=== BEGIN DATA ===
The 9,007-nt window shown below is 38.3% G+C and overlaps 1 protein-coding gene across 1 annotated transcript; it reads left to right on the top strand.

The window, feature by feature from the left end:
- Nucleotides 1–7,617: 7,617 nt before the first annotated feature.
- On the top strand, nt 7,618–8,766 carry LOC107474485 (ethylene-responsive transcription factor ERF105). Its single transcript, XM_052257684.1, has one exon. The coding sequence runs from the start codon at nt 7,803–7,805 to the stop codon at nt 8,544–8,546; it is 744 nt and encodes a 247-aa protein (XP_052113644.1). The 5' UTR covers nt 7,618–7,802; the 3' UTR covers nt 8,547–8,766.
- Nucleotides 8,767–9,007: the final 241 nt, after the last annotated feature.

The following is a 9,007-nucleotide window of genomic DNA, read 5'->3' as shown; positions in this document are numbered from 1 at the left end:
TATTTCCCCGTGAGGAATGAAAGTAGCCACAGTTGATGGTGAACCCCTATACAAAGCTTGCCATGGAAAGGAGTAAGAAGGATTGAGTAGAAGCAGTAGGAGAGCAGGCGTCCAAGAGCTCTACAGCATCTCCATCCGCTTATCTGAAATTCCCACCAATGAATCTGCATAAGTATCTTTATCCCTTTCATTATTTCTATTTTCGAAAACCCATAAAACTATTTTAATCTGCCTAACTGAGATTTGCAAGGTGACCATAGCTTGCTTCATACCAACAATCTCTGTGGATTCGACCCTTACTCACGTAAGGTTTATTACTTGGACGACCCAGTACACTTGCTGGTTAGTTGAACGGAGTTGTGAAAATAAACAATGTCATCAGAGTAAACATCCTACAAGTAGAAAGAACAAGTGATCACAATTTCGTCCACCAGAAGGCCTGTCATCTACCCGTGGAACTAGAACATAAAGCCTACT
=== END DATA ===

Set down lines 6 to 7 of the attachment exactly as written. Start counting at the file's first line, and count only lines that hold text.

The following is a 9,007-nucleotide window of genomic DNA, read 5'->3' as shown; positions in this document are numbered from 1 at the left end:
TATTTCCCCGTGAGGAATGAAAGTAGCCACAGTTGATGGTGAACCCCTATACAAAGCTTGCCATGGAAAGGAGTAAGAAGGATTGAGTAGAAGCAGTAGGAGAGCAGGCGTCCAAGAGCTCTACAGCATCTCCATCCGCTTATCTGAAATTCCCACCAATGAATCTGCATAAGTATCTTTATCCCTTTCATTATTTCTATTTTCGAAAACCCATAAAACTATTTTAATCTGCCTAACTGAGATTTGCAAGGTGACCATAGCTTGCTTCATACCAACAATCTCTGTGGATTCGACCCTTACTCACGTAAGGTTTATTACTTGGACGACCCAGTACACTTGCTGGTTAGTTGAACGGAGTTGTGAAAATAAACAATGTCATCAGAGTAAACATCCTACAAGTAGAAAGAACAAGTGATCACAATTTCGTCCACCAGAAGGCCTGTCATCTACCCGTGGAACTAGAACATAAAGCCTACT